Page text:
Quote Originally Posted by DrZoidberg View Post
Quote Originally Posted by bilby View Post
It was the long war, with its massive casualties, huge demand for materials, and massive influence on technologies that laid the ground for the rise of labour as a force (both political and revolutionary), and for the influence of demagogues from the lower classes of society, including Hitler and Mussolini.
That's interesting. Socialism as a reaction to just the amount of pain the working class had to endure. Makes a lot of sense imho. I am sceptical though. Socialism was a major political force from mid 19'th century onward. While I'm sure WWI gave it a push. I wonder if this boat wasn't heading straight for the iceberg. The question was where it'll hit, rather than if.
Not so much as a reaction to the trauma, though that's part of it; More that so many were absent that those who remained - even women - realised their value. That so few of those who left for war returned home able to work only added to this.

Add to this that the security forces were badly weakened with their best men at the front; And then the fact that the class division between senior officers and the junior officers and enlisted men was made so stark at the front, causing even the more faithful to question their place in society, and the progress of labour against the establishment was at the very least hugely accelerated by the war.
Quote Originally Posted by bilby View Post
The development of atomic weapons may well have been significantly delayed - maybe to the 1960s or '70s - and would almost certainly have occurred in Germany. Their development during peacetime would potentially be disastrous - WWII ended with just two nukes being used in anger, and that example was sufficient to prevent WWIII, but had two or more nuclear armed states arisen without that example, a much more extensive first nuclear exchange would seem likely to have occurred.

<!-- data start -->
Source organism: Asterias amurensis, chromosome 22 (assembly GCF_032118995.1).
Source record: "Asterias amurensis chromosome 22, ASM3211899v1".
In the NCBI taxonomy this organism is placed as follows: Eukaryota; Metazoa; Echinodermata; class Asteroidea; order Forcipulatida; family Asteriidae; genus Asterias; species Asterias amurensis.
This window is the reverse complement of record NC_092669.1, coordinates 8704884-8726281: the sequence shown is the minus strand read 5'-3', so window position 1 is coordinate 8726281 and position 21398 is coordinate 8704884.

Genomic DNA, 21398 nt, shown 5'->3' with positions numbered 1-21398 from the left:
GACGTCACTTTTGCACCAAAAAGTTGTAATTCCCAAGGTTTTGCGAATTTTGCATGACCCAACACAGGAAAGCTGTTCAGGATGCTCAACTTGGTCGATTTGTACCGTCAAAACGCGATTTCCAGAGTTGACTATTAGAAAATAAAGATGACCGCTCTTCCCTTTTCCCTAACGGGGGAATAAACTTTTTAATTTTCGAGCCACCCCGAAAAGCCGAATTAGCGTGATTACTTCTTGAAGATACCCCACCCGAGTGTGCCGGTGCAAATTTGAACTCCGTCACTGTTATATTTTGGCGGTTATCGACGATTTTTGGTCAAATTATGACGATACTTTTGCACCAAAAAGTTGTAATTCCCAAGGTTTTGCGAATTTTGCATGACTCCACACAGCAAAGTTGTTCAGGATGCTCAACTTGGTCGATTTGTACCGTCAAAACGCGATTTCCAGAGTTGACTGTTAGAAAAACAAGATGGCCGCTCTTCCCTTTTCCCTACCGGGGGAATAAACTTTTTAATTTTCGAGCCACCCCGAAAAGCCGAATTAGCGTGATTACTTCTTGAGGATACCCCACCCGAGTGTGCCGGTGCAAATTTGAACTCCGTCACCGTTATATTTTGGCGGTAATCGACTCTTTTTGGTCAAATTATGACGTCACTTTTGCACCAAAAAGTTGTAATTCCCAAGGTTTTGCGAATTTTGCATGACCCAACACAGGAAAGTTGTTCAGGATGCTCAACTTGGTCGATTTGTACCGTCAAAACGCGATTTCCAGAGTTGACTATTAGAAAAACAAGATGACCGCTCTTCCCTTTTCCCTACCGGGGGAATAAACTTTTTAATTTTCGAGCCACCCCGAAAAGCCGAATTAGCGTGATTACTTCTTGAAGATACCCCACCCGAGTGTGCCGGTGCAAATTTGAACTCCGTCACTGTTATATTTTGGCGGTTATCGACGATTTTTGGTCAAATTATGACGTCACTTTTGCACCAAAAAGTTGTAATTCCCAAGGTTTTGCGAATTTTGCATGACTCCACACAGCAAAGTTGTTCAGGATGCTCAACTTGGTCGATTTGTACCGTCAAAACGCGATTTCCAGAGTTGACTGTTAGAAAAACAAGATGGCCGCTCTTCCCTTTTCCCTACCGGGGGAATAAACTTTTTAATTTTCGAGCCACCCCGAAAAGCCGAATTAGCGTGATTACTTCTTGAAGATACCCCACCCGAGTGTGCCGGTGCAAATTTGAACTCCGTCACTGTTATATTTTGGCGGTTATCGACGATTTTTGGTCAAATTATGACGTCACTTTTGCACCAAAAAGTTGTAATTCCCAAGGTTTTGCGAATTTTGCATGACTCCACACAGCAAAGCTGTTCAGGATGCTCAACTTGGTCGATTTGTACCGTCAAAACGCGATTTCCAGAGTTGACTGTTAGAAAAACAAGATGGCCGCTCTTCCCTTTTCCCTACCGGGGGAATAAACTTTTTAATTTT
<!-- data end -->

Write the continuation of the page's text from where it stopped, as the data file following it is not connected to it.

9'th March, the fire bombing of Tokyo. Casualities 100 000
6'th August, nuclear bombing of Hioshima. Casualities 120 000
9'th August, nuclear bombing of Nagasaki. Casualities 80 000

While nuclear weapons have a huge psychological impact. We're fully able to kill people just as well with conventional means.
Not with one plane per city though. That's the real deterrent with nuclear weapons - the impossibility of preventing or mitigating the total destruction of a city. Ballistic missiles make the situation even more stark. The V2 was unstoppable, but it only carried a couple of tons of high explosives. It's the combination of the two that lets things get so scary that even the war hawks think twice.
I don't think we're out of the woods when it comes to WWIII. The rise of China seems hard to stop at the moment and Russia is taking every chance they get to grab more land.
Perhaps. But deterrence remains a factor. Nobody wants to use nukes first, knowing that to do so would lead to massive retaliation.

India and Pakistan might nuke each other in a limited exchange without causing a world war, but even there the leaders on both sides know that their personal survival is far from assured.

It's a LOT easier to order aggression that might get millions of your troops or even civilians killed, than it is to order aggression that will damage your entire nation beyond repair, and almost certainly lead to your own death, and that of your family.